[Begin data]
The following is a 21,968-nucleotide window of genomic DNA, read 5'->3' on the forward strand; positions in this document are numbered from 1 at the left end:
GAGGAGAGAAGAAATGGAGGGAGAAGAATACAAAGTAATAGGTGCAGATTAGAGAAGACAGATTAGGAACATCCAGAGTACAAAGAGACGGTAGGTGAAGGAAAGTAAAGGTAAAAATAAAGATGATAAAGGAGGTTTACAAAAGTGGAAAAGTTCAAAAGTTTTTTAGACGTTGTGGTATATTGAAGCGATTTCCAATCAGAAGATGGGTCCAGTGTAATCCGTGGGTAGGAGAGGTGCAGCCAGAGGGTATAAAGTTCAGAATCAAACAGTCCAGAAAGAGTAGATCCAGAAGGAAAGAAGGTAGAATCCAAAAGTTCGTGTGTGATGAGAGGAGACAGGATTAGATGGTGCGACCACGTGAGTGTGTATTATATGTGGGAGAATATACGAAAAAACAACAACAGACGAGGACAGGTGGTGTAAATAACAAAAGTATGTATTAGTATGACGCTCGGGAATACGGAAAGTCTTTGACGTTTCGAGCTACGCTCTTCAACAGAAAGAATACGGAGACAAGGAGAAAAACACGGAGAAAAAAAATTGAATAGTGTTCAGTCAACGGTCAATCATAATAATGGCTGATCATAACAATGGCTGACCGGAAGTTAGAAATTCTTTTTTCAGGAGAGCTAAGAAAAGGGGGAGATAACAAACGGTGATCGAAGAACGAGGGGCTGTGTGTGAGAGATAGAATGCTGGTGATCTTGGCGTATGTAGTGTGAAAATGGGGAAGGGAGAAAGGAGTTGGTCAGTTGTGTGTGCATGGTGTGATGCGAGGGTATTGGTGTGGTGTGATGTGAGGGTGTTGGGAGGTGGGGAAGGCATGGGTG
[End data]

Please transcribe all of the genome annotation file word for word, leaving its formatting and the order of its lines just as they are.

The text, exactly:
The following is a 21,968-nucleotide window of genomic DNA, read 5'->3' on the forward strand; positions in this document are numbered from 1 at the left end:
GAGGAGAGAAGAAATGGAGGGAGAAGAATACAAAGTAATAGGTGCAGATTAGAGAAGACAGATTAGGAACATCCAGAGTACAAAGAGACGGTAGGTGAAGGAAAGTAAAGGTAAAAATAAAGATGATAAAGGAGGTTTACAAAAGTGGAAAAGTTCAAAAGTTTTTTAGACGTTGTGGTATATTGAAGCGATTTCCAATCAGAAGATGGGTCCAGTGTAATCCGTGGGTAGGAGAGGTGCAGCCAGAGGGTATAAAGTTCAGAATCAAACAGTCCAGAAAGAGTAGATCCAGAAGGAAAGAAGGTAGAATCCAAAAGTTCGTGTGTGATGAGAGGAGACAGGATTAGATGGTGCGACCACGTGAGTGTGTATTATATGTGGGAGAATATACGAAAAAACAACAACAGACGAGGACAGGTGGTGTAAATAACAAAAGTATGTATTAGTATGACGCTCGGGAATACGGAAAGTCTTTGACGTTTCGAGCTACGCTCTTCAACAGAAAGAATACGGAGACAAGGAGAAAAACACGGAGAAAAAAAATTGAATAGTGTTCAGTCAACGGTCAATCATAATAATGGCTGATCATAACAATGGCTGACCGGAAGTTAGAAATTCTTTTTTCAGGAGAGCTAAGAAAAGGGGGAGATAACAAACGGTGATCGAAGAACGAGGGGCTGTGTGTGAGAGATAGAATGCTGGTGATCTTGGCGTATGTAGTGTGAAAATGGGGAAGGGAGAAAGGAGTTGGTCAGTTGTGTGTGCATGGTGTGATGCGAGGGTATTGGTGTGGTGTGATGTGAGGGTGTTGGGAGGTGGGGAAGGCATGGGTG